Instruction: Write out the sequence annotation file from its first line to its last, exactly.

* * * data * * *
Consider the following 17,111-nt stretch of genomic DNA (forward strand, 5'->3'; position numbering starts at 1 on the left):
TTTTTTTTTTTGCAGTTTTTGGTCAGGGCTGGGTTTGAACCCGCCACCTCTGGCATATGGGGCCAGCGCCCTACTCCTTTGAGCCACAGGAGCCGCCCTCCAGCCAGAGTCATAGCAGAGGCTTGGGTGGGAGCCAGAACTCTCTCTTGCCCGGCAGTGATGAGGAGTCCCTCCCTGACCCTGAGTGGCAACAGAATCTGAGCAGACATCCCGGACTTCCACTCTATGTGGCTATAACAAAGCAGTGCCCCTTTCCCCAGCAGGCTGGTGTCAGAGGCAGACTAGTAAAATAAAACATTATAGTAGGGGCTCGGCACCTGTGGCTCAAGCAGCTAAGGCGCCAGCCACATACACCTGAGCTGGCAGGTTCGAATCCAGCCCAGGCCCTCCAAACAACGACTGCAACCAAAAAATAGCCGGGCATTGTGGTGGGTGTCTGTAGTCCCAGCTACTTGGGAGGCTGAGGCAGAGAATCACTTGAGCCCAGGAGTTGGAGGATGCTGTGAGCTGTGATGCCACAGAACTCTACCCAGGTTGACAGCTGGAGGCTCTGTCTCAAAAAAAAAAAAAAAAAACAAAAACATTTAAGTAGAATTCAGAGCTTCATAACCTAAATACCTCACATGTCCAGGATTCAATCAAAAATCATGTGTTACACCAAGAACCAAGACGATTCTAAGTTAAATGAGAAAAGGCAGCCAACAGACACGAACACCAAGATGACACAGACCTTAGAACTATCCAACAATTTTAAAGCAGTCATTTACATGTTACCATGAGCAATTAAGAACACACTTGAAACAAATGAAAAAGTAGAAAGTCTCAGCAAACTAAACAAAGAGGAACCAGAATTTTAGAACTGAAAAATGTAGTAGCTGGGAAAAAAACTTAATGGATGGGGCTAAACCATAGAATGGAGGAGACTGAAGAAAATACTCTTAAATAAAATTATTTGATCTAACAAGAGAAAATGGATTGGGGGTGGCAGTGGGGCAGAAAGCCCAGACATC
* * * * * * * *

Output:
Consider the following 17,111-nt stretch of genomic DNA (forward strand, 5'->3'; position numbering starts at 1 on the left):
TTTTTTTTTTTGCAGTTTTTGGTCAGGGCTGGGTTTGAACCCGCCACCTCTGGCATATGGGGCCAGCGCCCTACTCCTTTGAGCCACAGGAGCCGCCCTCCAGCCAGAGTCATAGCAGAGGCTTGGGTGGGAGCCAGAACTCTCTCTTGCCCGGCAGTGATGAGGAGTCCCTCCCTGACCCTGAGTGGCAACAGAATCTGAGCAGACATCCCGGACTTCCACTCTATGTGGCTATAACAAAGCAGTGCCCCTTTCCCCAGCAGGCTGGTGTCAGAGGCAGACTAGTAAAATAAAACATTATAGTAGGGGCTCGGCACCTGTGGCTCAAGCAGCTAAGGCGCCAGCCACATACACCTGAGCTGGCAGGTTCGAATCCAGCCCAGGCCCTCCAAACAACGACTGCAACCAAAAAATAGCCGGGCATTGTGGTGGGTGTCTGTAGTCCCAGCTACTTGGGAGGCTGAGGCAGAGAATCACTTGAGCCCAGGAGTTGGAGGATGCTGTGAGCTGTGATGCCACAGAACTCTACCCAGGTTGACAGCTGGAGGCTCTGTCTCAAAAAAAAAAAAAAAAAACAAAAACATTTAAGTAGAATTCAGAGCTTCATAACCTAAATACCTCACATGTCCAGGATTCAATCAAAAATCATGTGTTACACCAAGAACCAAGACGATTCTAAGTTAAATGAGAAAAGGCAGCCAACAGACACGAACACCAAGATGACACAGACCTTAGAACTATCCAACAATTTTAAAGCAGTCATTTACATGTTACCATGAGCAATTAAGAACACACTTGAAACAAATGAAAAAGTAGAAAGTCTCAGCAAACTAAACAAAGAGGAACCAGAATTTTAGAACTGAAAAATGTAGTAGCTGGGAAAAAAACTTAATGGATGGGGCTAAACCATAGAATGGAGGAGACTGAAGAAAATACTCTTAAATAAAATTATTTGATCTAACAAGAGAAAATGGATTGGGGGTGGCAGTGGGGCAGAAAGCCCAGACATC